Nash Motor Company, Inc.



Latest news

 December 4, 2006:

I've put some things on the E. R. Thomas-Detroit page, a few pictures and links.

On this page I'm featuring an ad for Rambler from 1905 boasting of the ability of  one-armed customers to operate their Ramblers.  This is only to be expected, as it is also the perfect car for children.

The Marlin/Tarpon development photos which were obtained in November 2006 have been moved to the "American Motors Corporation" page for 1954-1987, located in the TimeLine.

 November 23, 2006:

We went to two different concerts in the last month.  ...Molly Blue  was a huge hit with the crowd AND the parking crew at both shows....not to mention the car show that we happened upon and pulled in to.  Around a dozen people left the show area to go out to the parking lot and have a look at the curious little Gremlin out there.

Acquired treasures of late include two new 1960
sales brochures, and a collection of 12 Nash ads from 1933 through 1954.  As soon as I tame the raging TimeLine, these goodies will be added to the Open Library Project.

Kenosha West, the parts page, has been added to the mix, complete with links and classified ads for cars, parts, and literature.  This will be expanded over time.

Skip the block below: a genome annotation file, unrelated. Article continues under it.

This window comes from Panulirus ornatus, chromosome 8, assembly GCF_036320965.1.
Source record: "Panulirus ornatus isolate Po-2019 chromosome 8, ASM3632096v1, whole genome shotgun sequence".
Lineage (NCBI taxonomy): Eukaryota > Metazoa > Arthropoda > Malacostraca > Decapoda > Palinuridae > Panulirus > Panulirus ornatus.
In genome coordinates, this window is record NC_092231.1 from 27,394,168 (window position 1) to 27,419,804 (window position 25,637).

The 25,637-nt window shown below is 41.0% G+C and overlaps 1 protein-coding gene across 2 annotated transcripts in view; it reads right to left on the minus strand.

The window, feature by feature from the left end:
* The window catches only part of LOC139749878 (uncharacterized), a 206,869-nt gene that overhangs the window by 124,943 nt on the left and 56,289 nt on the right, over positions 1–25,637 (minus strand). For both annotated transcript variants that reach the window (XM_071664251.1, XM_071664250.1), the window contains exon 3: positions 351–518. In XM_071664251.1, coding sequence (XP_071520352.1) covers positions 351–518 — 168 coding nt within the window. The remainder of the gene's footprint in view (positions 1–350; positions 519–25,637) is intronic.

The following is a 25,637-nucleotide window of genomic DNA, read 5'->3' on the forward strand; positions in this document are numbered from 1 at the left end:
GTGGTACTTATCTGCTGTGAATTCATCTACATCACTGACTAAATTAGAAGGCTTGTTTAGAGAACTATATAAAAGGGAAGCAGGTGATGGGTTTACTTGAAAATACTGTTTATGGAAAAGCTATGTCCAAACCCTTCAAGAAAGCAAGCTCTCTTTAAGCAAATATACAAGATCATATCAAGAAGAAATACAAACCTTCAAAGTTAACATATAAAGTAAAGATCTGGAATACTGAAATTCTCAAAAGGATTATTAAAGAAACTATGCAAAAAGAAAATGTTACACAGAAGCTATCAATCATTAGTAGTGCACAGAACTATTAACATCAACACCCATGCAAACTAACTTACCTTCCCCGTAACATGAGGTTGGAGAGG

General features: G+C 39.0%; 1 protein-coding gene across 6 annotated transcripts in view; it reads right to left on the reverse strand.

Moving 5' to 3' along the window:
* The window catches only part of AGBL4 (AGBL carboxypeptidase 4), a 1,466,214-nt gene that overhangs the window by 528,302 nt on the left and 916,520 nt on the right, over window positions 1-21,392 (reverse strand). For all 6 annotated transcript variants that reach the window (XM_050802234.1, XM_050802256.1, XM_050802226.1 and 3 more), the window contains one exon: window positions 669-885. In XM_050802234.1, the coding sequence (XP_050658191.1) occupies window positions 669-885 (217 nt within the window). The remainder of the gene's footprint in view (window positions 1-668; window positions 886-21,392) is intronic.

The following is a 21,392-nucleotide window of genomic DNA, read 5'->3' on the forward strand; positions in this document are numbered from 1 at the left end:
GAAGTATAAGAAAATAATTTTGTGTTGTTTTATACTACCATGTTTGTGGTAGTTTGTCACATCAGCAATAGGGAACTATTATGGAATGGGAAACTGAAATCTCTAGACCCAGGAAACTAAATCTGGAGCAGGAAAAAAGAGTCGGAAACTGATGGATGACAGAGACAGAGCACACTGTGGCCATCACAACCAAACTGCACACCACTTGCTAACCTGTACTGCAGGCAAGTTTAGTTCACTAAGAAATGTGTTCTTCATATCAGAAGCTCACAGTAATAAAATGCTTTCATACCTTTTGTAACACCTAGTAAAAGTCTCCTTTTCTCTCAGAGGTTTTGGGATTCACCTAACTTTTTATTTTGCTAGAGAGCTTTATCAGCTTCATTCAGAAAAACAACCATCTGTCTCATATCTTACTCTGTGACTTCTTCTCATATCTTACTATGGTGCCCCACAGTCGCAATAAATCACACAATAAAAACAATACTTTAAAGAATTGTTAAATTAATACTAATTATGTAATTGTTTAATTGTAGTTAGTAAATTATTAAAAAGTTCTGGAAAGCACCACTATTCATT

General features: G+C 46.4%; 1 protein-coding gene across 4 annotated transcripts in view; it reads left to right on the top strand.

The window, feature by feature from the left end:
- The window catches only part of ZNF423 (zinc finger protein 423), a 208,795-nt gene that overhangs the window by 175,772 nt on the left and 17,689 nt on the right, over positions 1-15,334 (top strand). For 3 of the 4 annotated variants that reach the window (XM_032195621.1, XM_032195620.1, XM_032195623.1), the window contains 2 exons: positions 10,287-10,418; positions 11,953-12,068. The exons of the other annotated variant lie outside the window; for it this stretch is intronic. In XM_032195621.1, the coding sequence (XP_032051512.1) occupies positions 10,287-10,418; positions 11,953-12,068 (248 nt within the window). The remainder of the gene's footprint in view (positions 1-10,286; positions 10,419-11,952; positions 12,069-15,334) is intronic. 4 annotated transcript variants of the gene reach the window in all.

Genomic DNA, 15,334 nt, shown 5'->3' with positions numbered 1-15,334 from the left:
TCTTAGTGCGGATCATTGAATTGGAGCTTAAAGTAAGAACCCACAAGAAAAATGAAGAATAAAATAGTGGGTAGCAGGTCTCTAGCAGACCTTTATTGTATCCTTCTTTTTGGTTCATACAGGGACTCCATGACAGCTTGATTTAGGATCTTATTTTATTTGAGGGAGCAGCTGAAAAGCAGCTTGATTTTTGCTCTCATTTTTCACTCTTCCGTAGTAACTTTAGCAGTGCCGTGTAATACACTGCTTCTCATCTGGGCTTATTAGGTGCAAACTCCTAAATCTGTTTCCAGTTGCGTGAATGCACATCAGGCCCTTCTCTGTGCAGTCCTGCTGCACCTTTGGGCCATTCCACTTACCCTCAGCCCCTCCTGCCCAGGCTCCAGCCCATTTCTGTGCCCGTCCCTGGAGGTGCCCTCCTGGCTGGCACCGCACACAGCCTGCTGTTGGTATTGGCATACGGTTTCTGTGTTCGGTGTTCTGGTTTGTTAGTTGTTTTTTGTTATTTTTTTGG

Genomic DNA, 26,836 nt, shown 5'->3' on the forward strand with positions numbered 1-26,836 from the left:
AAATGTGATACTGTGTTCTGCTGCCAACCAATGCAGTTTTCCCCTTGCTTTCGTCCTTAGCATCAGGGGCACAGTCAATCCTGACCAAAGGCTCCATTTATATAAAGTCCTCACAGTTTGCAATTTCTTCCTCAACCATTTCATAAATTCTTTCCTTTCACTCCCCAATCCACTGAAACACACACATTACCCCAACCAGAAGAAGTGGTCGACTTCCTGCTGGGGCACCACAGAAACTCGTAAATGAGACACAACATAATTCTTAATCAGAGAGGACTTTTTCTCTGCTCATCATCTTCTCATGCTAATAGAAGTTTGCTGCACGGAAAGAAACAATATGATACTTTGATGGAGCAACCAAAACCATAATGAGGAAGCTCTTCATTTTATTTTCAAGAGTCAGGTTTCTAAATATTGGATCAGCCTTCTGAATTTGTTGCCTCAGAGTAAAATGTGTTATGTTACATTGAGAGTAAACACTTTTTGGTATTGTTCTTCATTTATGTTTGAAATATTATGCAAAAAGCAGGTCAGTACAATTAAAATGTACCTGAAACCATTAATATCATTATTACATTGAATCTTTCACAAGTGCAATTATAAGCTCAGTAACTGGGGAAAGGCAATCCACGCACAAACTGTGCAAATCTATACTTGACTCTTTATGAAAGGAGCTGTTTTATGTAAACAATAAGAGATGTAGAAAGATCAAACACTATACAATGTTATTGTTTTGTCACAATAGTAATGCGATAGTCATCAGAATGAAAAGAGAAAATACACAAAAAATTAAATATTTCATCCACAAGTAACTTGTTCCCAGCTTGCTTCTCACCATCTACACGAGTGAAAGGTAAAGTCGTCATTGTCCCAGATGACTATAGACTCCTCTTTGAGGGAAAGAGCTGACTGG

October 11, 2006

I re-worked the
Home page a little bt.  I wanted the
TimeLine and Library to be accessible at all times.  I am now trying to fill the TimeLine data skeleton out a bit, and have added a Make, Model, Year skeleton that also waits to be filled.

A 1934 advertisement for the Ambassador announcing a miilion cars had been built by Nash.

  Page o' Links:

Nash Motors


In 1916 Charles Warren Nash (on right) left the presidency of General Motors to produce his own line of automobiles. He purchased The Thomas B. Jeffery Company from the stockholders, led by Charles Thomas Jeffery, shown here on the left.

A Nash advertisement for the 6-74 from 1919

<-- A 1930 Catalog for the Nash 400 series

Even now the Rambler is most remembered in connection with the Nash name, not Jeffery or AMC.

This is the display that Nash showed in the 1933/34 World's Fair in Chicago.

This building was 8 stories tall and made of plate glass. 

A conveyor moved cars up and down the glass tower and into the showroom at the bottom floor.

 Back to previous page

Route 66 Rambler